• Wal-Mart is becoming the DIY headquarters for the sleepless youth of America. I remember hatching wonderous schemes with my friends and heading off to the Wal-Mart in the wee shelf-stocking hours to buy the materials needed to accomplish our plans... with interesting results.

    The absolute best however was the idea to combine solid-fuel model rocket engines, large toy cars, and almost abandoned parking garages. A very stupid and dangerous activity of questionable legality was made all the more fun by seeing the checkers faces at that ungodly hour, trying to figure out why we were buying:

    1. An assortment of large plastic cars
    2. 2 rolls of gaffers tape
    3. Large stage solid rockets
    4. Ignitors
    5. Off brand Barbie dolls
    6. Flashlights
    7. Goggles
    8. Liquid graphite

    The conversations were always hilarious - and considering our share was coming from a bunch of "punk kids" with a random assortment of hair colors, piercings, stages of (un)dress, and associated stereotypes - we always had a good time.

    Late Night Checker: Soooo... what are you fellas up to?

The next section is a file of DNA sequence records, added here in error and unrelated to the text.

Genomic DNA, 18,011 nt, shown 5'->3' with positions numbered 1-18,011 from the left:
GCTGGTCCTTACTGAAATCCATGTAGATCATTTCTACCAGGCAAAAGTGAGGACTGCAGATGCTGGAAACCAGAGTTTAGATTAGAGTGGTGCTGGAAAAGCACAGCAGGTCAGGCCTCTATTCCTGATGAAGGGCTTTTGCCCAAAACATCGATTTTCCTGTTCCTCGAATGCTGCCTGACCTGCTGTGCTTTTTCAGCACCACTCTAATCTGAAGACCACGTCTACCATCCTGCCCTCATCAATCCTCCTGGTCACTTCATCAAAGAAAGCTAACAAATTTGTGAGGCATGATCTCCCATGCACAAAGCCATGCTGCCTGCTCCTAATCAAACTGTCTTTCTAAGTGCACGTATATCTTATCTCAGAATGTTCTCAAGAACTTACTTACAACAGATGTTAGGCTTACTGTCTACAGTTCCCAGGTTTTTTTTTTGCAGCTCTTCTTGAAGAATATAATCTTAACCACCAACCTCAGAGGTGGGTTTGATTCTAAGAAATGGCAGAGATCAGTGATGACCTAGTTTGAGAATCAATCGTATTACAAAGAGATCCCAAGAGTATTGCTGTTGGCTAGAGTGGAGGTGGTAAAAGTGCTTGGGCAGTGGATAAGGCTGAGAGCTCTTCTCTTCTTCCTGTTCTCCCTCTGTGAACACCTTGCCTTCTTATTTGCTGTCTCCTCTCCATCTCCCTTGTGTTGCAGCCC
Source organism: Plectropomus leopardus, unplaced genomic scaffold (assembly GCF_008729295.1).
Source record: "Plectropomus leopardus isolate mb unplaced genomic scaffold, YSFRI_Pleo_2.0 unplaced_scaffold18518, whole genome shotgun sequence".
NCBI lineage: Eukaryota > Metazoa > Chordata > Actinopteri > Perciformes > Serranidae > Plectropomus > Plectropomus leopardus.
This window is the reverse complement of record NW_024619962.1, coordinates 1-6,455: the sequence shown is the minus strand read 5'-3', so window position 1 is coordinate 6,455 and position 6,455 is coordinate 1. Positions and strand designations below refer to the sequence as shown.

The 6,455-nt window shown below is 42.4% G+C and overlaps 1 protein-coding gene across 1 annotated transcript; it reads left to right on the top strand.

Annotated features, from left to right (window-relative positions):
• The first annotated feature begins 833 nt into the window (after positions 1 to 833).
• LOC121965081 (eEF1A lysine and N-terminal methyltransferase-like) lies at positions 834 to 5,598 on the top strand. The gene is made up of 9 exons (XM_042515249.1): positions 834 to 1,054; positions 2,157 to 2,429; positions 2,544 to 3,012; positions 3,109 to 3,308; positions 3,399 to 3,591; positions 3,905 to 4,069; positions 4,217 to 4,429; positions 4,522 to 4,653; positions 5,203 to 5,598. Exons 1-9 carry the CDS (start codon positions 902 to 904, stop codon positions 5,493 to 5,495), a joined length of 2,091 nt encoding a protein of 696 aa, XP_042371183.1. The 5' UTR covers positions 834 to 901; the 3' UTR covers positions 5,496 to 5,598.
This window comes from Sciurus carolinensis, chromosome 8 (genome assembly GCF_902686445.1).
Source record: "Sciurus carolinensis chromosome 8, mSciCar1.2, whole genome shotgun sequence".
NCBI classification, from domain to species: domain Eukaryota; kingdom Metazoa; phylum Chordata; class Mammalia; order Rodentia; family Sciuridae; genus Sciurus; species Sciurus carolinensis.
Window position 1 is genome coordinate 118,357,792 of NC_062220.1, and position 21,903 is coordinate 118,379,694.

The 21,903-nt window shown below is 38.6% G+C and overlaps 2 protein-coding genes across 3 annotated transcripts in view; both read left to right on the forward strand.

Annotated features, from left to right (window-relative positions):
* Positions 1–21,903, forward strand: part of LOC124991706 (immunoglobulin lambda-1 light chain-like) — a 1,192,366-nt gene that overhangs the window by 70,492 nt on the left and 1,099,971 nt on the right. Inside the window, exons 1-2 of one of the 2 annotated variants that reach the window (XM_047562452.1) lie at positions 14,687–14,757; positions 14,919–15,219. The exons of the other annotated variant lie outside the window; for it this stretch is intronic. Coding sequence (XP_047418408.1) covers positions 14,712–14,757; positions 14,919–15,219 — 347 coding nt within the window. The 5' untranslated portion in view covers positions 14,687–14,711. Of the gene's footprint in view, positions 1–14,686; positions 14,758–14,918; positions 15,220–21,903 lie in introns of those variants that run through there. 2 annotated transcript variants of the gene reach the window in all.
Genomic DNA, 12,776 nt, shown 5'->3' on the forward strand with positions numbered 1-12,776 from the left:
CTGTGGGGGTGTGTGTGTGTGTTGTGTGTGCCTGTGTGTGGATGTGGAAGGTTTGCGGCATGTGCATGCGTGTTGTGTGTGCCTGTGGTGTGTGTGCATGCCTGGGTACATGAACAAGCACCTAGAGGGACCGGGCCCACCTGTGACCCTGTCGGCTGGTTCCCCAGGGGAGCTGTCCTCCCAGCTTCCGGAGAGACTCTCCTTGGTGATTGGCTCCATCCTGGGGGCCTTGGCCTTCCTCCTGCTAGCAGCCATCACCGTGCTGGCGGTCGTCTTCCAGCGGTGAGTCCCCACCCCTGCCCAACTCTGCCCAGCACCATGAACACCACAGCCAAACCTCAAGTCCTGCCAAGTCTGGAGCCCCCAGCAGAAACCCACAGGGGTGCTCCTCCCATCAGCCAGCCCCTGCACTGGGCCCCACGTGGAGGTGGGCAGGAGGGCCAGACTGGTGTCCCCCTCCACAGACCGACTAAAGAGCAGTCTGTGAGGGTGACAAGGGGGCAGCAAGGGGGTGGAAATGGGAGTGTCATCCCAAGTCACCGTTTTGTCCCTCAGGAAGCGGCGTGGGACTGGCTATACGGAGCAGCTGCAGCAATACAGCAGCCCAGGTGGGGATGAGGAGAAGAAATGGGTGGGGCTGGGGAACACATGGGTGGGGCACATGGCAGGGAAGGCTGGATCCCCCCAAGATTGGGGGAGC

Punk Kids: We're building rocket cars.
    LNC: *vacant expression*
    PK's: We're going to attach these motors to the cars, and shoot them up ramps in parking garages.
    LNC: Right, so the goggles are for protection... uh, the barbies?
    PK's: Someone has to drive, dude.
    LNC: And the liquid graphite is for the axles? (Every now and then we got a bright one)
    PK's: Nah, that's just "personal lubricant".

    Now, that's all gone. With self-checkout I can buy any assortment of bizzaire and crazy crap with no-one to question me with the exception of the few flagged items that require "customer service" checks - although this may not be true depending on how late the self-checkouts are open in your area.